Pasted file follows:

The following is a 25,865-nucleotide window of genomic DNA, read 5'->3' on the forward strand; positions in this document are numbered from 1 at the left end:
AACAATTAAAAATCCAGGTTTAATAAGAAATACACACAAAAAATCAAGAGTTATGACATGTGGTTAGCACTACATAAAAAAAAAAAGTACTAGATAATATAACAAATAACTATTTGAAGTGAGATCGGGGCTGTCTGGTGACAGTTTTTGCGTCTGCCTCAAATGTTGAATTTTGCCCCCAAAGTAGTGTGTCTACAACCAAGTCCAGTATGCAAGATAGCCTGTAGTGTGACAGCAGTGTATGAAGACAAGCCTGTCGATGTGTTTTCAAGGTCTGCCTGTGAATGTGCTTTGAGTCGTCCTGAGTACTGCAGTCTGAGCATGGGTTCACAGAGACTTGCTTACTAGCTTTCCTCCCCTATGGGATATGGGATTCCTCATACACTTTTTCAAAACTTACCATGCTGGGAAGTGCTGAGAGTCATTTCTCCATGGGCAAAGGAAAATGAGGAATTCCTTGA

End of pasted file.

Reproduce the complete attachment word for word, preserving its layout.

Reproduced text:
The following is a 25,865-nucleotide window of genomic DNA, read 5'->3' on the forward strand; positions in this document are numbered from 1 at the left end:
AACAATTAAAAATCCAGGTTTAATAAGAAATACACACAAAAAATCAAGAGTTATGACATGTGGTTAGCACTACATAAAAAAAAAAAGTACTAGATAATATAACAAATAACTATTTGAAGTGAGATCGGGGCTGTCTGGTGACAGTTTTTGCGTCTGCCTCAAATGTTGAATTTTGCCCCCAAAGTAGTGTGTCTACAACCAAGTCCAGTATGCAAGATAGCCTGTAGTGTGACAGCAGTGTATGAAGACAAGCCTGTCGATGTGTTTTCAAGGTCTGCCTGTGAATGTGCTTTGAGTCGTCCTGAGTACTGCAGTCTGAGCATGGGTTCACAGAGACTTGCTTACTAGCTTTCCTCCCCTATGGGATATGGGATTCCTCATACACTTTTTCAAAACTTACCATGCTGGGAAGTGCTGAGAGTCATTTCTCCATGGGCAAAGGAAAATGAGGAATTCCTTGA